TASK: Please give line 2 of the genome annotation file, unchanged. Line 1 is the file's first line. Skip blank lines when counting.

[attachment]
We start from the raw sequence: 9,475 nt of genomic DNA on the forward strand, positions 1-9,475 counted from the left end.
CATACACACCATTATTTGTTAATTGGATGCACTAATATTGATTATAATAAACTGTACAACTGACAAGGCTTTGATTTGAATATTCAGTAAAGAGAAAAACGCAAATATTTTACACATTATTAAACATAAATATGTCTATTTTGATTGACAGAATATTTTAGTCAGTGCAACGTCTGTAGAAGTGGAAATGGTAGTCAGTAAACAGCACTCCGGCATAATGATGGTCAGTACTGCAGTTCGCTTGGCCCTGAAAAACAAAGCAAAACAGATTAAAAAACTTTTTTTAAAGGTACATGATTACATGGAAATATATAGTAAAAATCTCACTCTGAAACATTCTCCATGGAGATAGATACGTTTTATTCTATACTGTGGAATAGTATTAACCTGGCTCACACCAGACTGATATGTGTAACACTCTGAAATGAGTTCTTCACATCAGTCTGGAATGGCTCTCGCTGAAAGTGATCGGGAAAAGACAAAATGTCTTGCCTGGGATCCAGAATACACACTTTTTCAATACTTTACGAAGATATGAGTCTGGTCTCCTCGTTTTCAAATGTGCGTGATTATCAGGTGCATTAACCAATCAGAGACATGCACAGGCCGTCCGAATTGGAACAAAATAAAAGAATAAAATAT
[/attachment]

CATACACACCATTATTTGTTAATTGGATGCACTAATATTGATTATAATAAACTGTACAACTGACAAGGCTTTGATTTGAATATTCAGTAAAGAGAAAAACGCAAATATTTTACACATTATTAAACATAAATATGTCTATTTTGATTGACAGAATATTTTAGTCAGTGCAACGTCTGTAGAAGTGGAAATGGTAGTCAGTAAACAGCACTCCGGCATAATGATGGTCAGTACTGCAGTTCGCTTGGCCCTGAAAAACAAAGCAAAACAGATTAAAAAACTTTTTTTAAAGGTACATGATTACATGGAAATATATAGTAAAAATCTCACTCTGAAACATTCTCCATGGAGATAGATACGTTTTATTCTATACTGTGGAATAGTATTAACCTGGCTCACACCAGACTGATATGTGTAACACTCTGAAATGAGTTCTTCACATCAGTCTGGAATGGCTCTCGCTGAAAGTGATCGGGAAAAGACAAAATGTCTTGCCTGGGATCCAGAATACACACTTTTTCAATACTTTACGAAGATATGAGTCTGGTCTCCTCGTTTTCAAATGTGCGTGATTATCAGGTGCATTAACCAATCAGAGACATGCACAGGCCGTCCGAATTGGAACAAAATAAAAGAATAAAATAT